Review Summary: The end result being an album that beginning to end is never boring, always keeps you interested, but more importantly is a great and fantastic listening experience from start to finish.1 of 3 thought this review was well written
We’re gonna take a little sidestep from the ‘Queen’ albums today (well kind of), and look at the ‘brilliant’ ‘solo debut’ album from ‘lead singer’ ‘Freddie Mercury.’ Released in ‘1985’ and called “Mr Bad Guy,” is an album that ‘for once’ gets it right, and it is a miles better than any ‘studio album’ ever realised by ‘Queen.’
Anyway, just a little side information.
The first member of ‘Queen’ to coincidentally do a ‘solo effort’ was ‘drummer’ ‘Roger Taylor’ and his ‘1977’ single “I wanna testify,” which was a cover by a band called “The Parliaments.” In ‘1983’ ‘guitarist’ ‘Brian May’ released his ‘album project’ Starfleet. It was surprising, at the time, however that both the drummer and the guitarist of the band has released some form of a project or another, yet the lead singer had not. By 1985, twelve years after the release of their ‘debut album,’ all that would change.
Originally meant to be called “Made in Heaven” (Eventually the name of Queen’s final album, released in 1995, with Freddie Mercury on vocals), the album would also include the ‘UK top 20 hit’ “I was born to love you,” and eventual UK ‘number 1’ hit “Living on my own.” (Although the 1993 version of this song was a remix done by ‘No More Brothers’).
‘Mercury,’ for his first solo effort, would call in every musician he could afford to have’ (There’s even an orchestra for the title song), and would give them one order “Play whatever notes you have never played before.”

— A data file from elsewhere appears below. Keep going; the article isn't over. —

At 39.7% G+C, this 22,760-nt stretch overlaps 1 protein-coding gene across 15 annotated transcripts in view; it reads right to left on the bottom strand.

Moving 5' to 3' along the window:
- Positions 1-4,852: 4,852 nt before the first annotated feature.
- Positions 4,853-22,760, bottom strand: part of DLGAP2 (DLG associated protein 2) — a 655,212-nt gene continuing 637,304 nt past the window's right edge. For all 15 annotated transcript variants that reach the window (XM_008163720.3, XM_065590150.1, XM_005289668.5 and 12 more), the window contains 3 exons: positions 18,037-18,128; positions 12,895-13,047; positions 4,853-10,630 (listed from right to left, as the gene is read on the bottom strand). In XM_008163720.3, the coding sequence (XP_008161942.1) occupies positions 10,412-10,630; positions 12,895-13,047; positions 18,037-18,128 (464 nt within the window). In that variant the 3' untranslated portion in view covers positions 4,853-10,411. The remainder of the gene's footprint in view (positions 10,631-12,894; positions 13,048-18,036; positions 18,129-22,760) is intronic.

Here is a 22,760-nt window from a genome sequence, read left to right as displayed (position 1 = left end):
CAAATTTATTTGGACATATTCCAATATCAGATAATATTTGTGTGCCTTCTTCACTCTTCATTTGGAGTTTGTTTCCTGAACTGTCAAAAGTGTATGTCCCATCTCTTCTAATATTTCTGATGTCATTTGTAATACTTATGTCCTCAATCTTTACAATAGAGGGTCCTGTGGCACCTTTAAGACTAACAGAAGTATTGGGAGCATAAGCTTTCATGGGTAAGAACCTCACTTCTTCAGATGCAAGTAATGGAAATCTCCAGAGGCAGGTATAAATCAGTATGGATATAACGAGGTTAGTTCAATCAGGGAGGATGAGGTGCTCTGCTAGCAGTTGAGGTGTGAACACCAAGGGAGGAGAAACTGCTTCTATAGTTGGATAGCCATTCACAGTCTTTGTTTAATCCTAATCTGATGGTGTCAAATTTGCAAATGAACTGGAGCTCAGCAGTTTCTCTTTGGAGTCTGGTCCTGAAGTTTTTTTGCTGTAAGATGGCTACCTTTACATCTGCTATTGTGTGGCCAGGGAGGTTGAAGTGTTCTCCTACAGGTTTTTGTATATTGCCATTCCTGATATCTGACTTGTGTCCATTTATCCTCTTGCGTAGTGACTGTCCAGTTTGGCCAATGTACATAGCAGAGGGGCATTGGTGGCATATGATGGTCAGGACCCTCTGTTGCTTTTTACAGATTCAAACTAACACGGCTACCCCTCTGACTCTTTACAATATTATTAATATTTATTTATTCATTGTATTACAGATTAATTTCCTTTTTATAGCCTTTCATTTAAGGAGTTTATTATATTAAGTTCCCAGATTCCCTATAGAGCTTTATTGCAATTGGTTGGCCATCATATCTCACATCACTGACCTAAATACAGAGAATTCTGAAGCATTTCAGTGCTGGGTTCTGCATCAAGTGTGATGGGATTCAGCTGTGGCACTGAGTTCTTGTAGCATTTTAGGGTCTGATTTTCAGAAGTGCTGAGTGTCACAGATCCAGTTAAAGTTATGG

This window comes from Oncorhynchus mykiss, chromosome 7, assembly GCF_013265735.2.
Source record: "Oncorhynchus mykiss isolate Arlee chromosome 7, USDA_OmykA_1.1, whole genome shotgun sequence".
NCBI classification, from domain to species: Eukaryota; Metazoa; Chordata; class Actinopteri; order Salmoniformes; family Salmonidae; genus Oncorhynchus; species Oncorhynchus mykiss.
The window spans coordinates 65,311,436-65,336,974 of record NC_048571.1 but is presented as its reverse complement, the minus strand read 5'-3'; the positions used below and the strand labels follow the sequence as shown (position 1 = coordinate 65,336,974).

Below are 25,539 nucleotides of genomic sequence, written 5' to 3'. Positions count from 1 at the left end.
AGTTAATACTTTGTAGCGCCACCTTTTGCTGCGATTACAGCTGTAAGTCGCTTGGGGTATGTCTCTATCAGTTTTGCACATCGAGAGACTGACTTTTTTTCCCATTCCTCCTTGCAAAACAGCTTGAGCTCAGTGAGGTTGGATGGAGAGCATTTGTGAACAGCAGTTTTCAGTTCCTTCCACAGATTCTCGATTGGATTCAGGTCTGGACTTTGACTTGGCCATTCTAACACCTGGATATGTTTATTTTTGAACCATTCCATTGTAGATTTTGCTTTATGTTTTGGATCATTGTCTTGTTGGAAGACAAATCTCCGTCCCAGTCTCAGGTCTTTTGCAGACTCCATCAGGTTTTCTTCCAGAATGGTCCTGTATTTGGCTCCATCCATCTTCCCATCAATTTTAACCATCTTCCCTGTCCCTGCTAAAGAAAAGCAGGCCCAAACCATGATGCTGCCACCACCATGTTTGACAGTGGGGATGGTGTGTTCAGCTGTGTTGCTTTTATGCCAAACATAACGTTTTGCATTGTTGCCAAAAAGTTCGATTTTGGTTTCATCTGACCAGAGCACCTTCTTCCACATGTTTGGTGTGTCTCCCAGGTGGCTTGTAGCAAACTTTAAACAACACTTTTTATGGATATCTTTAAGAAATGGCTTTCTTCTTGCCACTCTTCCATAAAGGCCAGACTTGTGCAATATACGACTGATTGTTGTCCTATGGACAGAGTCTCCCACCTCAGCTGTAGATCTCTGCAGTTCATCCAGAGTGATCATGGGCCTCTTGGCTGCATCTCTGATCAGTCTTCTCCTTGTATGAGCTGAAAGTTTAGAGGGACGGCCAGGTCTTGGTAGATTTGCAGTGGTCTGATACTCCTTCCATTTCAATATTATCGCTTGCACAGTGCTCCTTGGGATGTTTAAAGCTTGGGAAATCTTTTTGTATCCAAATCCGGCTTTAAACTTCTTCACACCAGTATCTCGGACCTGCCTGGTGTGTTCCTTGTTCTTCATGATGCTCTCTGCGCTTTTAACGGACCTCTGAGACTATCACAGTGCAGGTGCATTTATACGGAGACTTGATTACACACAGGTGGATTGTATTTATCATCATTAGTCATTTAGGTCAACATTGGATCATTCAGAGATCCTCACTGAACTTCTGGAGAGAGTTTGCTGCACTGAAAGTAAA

The end result being an album that beginning to end is never boring, always keeps you interested, but more importantly is a great and fantastic listening experience from start to finish. Otherwise 11 fantastic ‘Pop Songs’ that are original and meaningful.
Yes, Mercury does kind of abandon his ‘Queen’ persona, but never without losing the wit and charm that made songs such as “Killer Queen,” “Bohemian Rhapsody,” and “Somebody to Love” great. In otherword’s it’s everything that made Queen great, finally moved forward into the next level, and ‘for a change’ it’s all on one STUDIO ALBUM.
Of course this isn’t just a bunch on “Bohemian Rhapsody’s,” or “Somebody to Love’s,” in “Mr Bad Guy” Mercury was wise enough to know that he was way past doing that, what we have instead is an album that experiments and succeeds in mixing Pop with Rock, Soul, Dance, and even at times Reggae (yes you heard that right), but it’s ‘Mercury’s’ vocal talent that wins out here as he takes whatever musical challenge is chucked at him, and makes it his own.
The opener, “Let’s turn it on,” is a full blast in your face ‘Party/Dance/Pop Song,’ it has an infectious beat as Mercury declares that he’s ready to ‘Turn it on, and get us all dancing,’ what also sells the song is the playful ‘Brian Mayesque’ guitar solo that is almost having a fight with the dance beat synthesizer’s as the song ends, now that’s just too cool to explain, you gotta listen to it yourself.
“Made in Heaven,” opens with a serious piano beat, and includes one of the best opening lines that Mercury has ever written:
“I’m taking my ride with destiny,
willing to play my part,
living with painful memories,
loving with all my heart.”
It’s one of the first of many reflective songs that ‘Mercury’ writes about his own life. Now, I’ve never gone much into Mercury’s own past but all know how it would end, sadly apart from maybe parts of “Innuendo” we never really got a feeling of ‘Mercury’ the person, but throughout this album when ‘Mercury’ can’t produce a great and catchy Pop tune, he is able to churn a brilliant, yet honest, reflective song, which has a meaning and purpose, something he was never able to do with Queen. The song was also ‘Queened up’ on ‘Queen’s’ “Made in Heaven,” and although it sounds good there, it sounds epic on “Mr Bad Guy.”
The first single, and another song that would be ‘Queenified’ on “Made in Heaven,” was the delicate ‘Pop’ ‘top 20 UK hit’ “I was born to love you.” It’s a great Pop song and its energy levels are taken to the extreme. What also works is that for a change Mercury is singing this and all the other songs on this album as if his life depended on it, and works here is despite the fact that the subject matter is cliché, Mercury is able to pull it off because there is actual determination and meaning on ‘how’ he sings a simple verse like “I was born to love you, every single day of my life.” Mix that with the middle serious yet ‘beatous’ middle section instrumental then you have one hell of a song.